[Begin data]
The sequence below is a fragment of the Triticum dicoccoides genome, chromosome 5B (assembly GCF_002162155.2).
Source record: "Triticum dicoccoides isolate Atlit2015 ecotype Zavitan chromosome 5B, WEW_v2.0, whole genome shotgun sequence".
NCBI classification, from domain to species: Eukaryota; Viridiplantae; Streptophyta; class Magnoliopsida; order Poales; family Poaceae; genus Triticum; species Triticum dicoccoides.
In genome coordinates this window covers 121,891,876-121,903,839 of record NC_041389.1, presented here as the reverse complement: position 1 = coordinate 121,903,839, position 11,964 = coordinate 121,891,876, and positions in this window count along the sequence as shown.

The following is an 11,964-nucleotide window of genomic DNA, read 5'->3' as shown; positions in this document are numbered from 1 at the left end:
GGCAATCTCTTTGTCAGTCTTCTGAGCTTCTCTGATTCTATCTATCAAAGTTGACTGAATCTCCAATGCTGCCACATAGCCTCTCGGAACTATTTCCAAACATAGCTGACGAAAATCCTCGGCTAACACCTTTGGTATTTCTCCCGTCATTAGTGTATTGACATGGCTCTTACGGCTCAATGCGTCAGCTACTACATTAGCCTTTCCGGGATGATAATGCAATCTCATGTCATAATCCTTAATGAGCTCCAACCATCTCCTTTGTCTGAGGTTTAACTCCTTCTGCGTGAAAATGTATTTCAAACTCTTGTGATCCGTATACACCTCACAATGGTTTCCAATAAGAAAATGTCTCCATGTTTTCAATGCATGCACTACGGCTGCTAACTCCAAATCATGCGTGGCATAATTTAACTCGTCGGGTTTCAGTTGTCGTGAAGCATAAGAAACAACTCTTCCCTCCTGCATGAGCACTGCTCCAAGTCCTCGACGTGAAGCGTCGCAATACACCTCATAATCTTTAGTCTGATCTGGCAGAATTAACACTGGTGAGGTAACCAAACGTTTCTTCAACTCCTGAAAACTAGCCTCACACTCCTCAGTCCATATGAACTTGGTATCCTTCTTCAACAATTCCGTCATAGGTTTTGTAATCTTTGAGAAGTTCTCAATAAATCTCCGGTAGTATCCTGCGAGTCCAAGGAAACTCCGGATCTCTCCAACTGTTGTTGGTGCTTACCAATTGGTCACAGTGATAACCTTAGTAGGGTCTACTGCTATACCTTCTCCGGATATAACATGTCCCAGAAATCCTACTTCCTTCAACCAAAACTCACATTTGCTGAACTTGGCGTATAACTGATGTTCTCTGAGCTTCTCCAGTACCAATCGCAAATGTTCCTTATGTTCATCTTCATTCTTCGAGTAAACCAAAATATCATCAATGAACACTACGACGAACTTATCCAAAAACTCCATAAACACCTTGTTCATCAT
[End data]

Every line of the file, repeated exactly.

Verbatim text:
The sequence below is a fragment of the Triticum dicoccoides genome, chromosome 5B (assembly GCF_002162155.2).
Source record: "Triticum dicoccoides isolate Atlit2015 ecotype Zavitan chromosome 5B, WEW_v2.0, whole genome shotgun sequence".
NCBI classification, from domain to species: Eukaryota; Viridiplantae; Streptophyta; class Magnoliopsida; order Poales; family Poaceae; genus Triticum; species Triticum dicoccoides.
In genome coordinates this window covers 121,891,876-121,903,839 of record NC_041389.1, presented here as the reverse complement: position 1 = coordinate 121,903,839, position 11,964 = coordinate 121,891,876, and positions in this window count along the sequence as shown.

The following is an 11,964-nucleotide window of genomic DNA, read 5'->3' as shown; positions in this document are numbered from 1 at the left end:
GGCAATCTCTTTGTCAGTCTTCTGAGCTTCTCTGATTCTATCTATCAAAGTTGACTGAATCTCCAATGCTGCCACATAGCCTCTCGGAACTATTTCCAAACATAGCTGACGAAAATCCTCGGCTAACACCTTTGGTATTTCTCCCGTCATTAGTGTATTGACATGGCTCTTACGGCTCAATGCGTCAGCTACTACATTAGCCTTTCCGGGATGATAATGCAATCTCATGTCATAATCCTTAATGAGCTCCAACCATCTCCTTTGTCTGAGGTTTAACTCCTTCTGCGTGAAAATGTATTTCAAACTCTTGTGATCCGTATACACCTCACAATGGTTTCCAATAAGAAAATGTCTCCATGTTTTCAATGCATGCACTACGGCTGCTAACTCCAAATCATGCGTGGCATAATTTAACTCGTCGGGTTTCAGTTGTCGTGAAGCATAAGAAACAACTCTTCCCTCCTGCATGAGCACTGCTCCAAGTCCTCGACGTGAAGCGTCGCAATACACCTCATAATCTTTAGTCTGATCTGGCAGAATTAACACTGGTGAGGTAACCAAACGTTTCTTCAACTCCTGAAAACTAGCCTCACACTCCTCAGTCCATATGAACTTGGTATCCTTCTTCAACAATTCCGTCATAGGTTTTGTAATCTTTGAGAAGTTCTCAATAAATCTCCGGTAGTATCCTGCGAGTCCAAGGAAACTCCGGATCTCTCCAACTGTTGTTGGTGCTTACCAATTGGTCACAGTGATAACCTTAGTAGGGTCTACTGCTATACCTTCTCCGGATATAACATGTCCCAGAAATCCTACTTCCTTCAACCAAAACTCACATTTGCTGAACTTGGCGTATAACTGATGTTCTCTGAGCTTCTCCAGTACCAATCGCAAATGTTCCTTATGTTCATCTTCATTCTTCGAGTAAACCAAAATATCATCAATGAACACTACGACGAACTTATCCAAAAACTCCATAAACACCTTGTTCATCAT